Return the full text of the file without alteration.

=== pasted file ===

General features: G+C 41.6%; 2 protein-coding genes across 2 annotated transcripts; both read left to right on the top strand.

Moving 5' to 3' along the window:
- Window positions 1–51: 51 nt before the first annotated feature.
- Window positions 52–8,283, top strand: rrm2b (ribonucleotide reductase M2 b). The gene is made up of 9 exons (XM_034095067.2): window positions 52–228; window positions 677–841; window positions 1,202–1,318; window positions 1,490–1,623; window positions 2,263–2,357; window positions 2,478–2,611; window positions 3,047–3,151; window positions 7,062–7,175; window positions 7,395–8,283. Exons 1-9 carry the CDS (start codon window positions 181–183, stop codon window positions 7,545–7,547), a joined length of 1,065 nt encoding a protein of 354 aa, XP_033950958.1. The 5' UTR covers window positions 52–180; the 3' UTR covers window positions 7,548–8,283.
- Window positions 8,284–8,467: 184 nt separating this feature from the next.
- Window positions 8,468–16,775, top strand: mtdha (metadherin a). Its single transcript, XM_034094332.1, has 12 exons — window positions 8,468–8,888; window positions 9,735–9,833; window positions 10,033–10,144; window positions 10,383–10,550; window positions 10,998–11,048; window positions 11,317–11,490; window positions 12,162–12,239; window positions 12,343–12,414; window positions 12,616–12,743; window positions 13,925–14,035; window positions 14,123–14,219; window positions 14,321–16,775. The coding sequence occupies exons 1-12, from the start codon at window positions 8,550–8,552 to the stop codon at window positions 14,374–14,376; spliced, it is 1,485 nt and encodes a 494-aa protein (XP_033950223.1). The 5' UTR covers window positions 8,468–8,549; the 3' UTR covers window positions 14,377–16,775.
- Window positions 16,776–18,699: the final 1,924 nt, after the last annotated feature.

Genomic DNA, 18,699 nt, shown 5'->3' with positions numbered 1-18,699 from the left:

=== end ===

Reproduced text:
General features: G+C 41.6%; 2 protein-coding genes across 2 annotated transcripts; both read left to right on the top strand.

Moving 5' to 3' along the window:
- Window positions 1–51: 51 nt before the first annotated feature.
- Window positions 52–8,283, top strand: rrm2b (ribonucleotide reductase M2 b). The gene is made up of 9 exons (XM_034095067.2): window positions 52–228; window positions 677–841; window positions 1,202–1,318; window positions 1,490–1,623; window positions 2,263–2,357; window positions 2,478–2,611; window positions 3,047–3,151; window positions 7,062–7,175; window positions 7,395–8,283. Exons 1-9 carry the CDS (start codon window positions 181–183, stop codon window positions 7,545–7,547), a joined length of 1,065 nt encoding a protein of 354 aa, XP_033950958.1. The 5' UTR covers window positions 52–180; the 3' UTR covers window positions 7,548–8,283.
- Window positions 8,284–8,467: 184 nt separating this feature from the next.
- Window positions 8,468–16,775, top strand: mtdha (metadherin a). Its single transcript, XM_034094332.1, has 12 exons — window positions 8,468–8,888; window positions 9,735–9,833; window positions 10,033–10,144; window positions 10,383–10,550; window positions 10,998–11,048; window positions 11,317–11,490; window positions 12,162–12,239; window positions 12,343–12,414; window positions 12,616–12,743; window positions 13,925–14,035; window positions 14,123–14,219; window positions 14,321–16,775. The coding sequence occupies exons 1-12, from the start codon at window positions 8,550–8,552 to the stop codon at window positions 14,374–14,376; spliced, it is 1,485 nt and encodes a 494-aa protein (XP_033950223.1). The 5' UTR covers window positions 8,468–8,549; the 3' UTR covers window positions 14,377–16,775.
- Window positions 16,776–18,699: the final 1,924 nt, after the last annotated feature.

Genomic DNA, 18,699 nt, shown 5'->3' with positions numbered 1-18,699 from the left: